You quickly come see your fellow citizens as potential criminals, and your impetus is often to act on limited data in order to proactively stop crimes — usually by hurting or killing the suspected party before they do more damage. In this era of an overreaching NSA, the drama of Edward Snowden and WikiLeaks, and the government's authorization to indefinitely detain any US citizen suspected of terrorist affiliation, it's a juicy analogue. While there's nothing at stake when you're playing the game (aside from a reputation meter that shifts based on your behavior, affecting how both law enforcement and the general population respond to your presence), it's fascinating to feel the compulsion to get ahead of even virtual crime before it happens, and an interesting experiment in the ethics of privacy.
Despite a somewhat underwhelming critical reception, Watch Dogs sold through more than four million copies in its first week, which makes it the single best-selling new property across the entire games industry, as well as Ubisoft's best selling game in the first week. At the end of its first 24 hours on sale, the title had sold more copies than any other game in Ubisoft's history — a feat that speaks as much to its cultural synchronicity as its source code. "We tried to predict how things could evolve, and over the five years [of development], reality finally caught up with us," says Guay.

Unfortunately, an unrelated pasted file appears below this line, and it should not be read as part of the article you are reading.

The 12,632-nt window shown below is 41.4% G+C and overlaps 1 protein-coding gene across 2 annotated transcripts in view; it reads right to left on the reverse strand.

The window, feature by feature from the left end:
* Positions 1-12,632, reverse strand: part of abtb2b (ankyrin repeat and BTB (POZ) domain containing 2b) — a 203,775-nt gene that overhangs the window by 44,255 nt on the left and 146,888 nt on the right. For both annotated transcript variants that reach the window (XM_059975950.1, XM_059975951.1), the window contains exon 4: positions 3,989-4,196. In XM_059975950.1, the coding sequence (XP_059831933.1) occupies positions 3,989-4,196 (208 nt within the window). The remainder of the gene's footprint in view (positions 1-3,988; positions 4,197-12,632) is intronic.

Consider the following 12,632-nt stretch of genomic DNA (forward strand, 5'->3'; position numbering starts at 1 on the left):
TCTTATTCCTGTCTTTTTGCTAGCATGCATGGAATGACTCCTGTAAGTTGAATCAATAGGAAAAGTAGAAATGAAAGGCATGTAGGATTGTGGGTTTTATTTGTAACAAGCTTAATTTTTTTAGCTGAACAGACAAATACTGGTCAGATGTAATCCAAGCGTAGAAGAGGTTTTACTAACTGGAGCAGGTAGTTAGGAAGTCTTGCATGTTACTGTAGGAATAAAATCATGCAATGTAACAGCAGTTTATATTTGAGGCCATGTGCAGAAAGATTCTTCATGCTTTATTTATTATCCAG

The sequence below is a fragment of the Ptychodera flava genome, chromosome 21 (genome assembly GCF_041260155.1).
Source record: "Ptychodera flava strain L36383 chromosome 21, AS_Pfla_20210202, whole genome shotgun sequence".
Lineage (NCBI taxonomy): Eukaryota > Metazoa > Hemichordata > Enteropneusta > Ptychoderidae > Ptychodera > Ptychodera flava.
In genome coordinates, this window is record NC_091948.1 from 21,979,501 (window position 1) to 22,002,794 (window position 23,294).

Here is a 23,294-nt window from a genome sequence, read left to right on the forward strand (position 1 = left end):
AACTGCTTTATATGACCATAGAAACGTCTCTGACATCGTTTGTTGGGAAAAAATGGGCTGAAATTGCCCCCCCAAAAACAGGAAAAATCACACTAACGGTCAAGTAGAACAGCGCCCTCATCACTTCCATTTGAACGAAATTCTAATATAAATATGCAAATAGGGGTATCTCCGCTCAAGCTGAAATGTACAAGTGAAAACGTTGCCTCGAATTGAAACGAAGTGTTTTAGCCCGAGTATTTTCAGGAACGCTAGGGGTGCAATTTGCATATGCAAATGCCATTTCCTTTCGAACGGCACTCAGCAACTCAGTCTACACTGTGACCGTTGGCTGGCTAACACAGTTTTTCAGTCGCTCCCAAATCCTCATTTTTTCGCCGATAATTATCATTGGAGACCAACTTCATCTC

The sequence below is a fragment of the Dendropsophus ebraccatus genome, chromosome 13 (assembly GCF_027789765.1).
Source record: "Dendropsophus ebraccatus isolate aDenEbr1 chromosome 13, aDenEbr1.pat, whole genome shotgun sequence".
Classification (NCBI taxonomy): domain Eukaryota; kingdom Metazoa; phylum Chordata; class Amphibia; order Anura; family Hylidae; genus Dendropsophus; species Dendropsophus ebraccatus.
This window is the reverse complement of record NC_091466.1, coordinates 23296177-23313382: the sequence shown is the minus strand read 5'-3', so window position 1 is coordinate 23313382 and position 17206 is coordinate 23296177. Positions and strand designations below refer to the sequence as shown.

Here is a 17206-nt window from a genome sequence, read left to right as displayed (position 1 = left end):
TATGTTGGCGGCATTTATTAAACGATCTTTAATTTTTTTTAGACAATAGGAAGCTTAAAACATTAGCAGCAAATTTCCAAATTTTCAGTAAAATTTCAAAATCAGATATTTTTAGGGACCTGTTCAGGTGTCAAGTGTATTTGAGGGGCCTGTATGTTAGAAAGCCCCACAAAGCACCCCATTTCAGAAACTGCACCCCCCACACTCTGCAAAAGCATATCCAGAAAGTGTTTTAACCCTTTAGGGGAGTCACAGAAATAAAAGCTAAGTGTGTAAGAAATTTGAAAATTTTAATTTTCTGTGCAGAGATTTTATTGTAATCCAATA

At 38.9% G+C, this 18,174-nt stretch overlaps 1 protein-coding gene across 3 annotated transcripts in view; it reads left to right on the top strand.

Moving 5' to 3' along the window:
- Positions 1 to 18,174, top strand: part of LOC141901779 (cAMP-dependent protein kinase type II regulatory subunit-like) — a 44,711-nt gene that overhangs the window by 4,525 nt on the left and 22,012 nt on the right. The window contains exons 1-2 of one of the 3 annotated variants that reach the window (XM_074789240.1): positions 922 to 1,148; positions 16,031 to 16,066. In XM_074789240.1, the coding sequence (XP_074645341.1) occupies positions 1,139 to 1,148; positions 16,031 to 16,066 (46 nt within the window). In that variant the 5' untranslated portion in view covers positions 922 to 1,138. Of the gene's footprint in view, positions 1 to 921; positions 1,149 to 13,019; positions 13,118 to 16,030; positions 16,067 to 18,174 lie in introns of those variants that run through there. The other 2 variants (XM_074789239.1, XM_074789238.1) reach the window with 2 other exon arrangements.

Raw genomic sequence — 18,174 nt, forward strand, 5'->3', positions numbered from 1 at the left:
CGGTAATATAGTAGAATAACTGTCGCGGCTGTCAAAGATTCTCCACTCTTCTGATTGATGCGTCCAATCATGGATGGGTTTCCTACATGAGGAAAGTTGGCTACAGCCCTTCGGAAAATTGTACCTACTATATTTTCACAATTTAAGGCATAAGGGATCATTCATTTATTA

Watch Dogs makes hacking both preposterous and exciting — and is currently reaping the rewards. All video games are power fantasies, but Aiden Pearce's adventures provides players with a narrative that empowers us in ways that the over-the-top crime sprees of Grand Theft Auto and first-person military shooters like Call of Duty cannot. Players are offered any number of ways to hijack the infrastructure of an entire city, dynamically affecting more moving parts than even the fittest, most well-armed avatar piloting the world's finest combat-ready helicopter ever could. You've been given a chance to finally a chance to embody a 21st-century ideal of a hero, fused with the most achingly familiar: the extremely fit, armed-to-the-teeth data jacker. No helicopter required.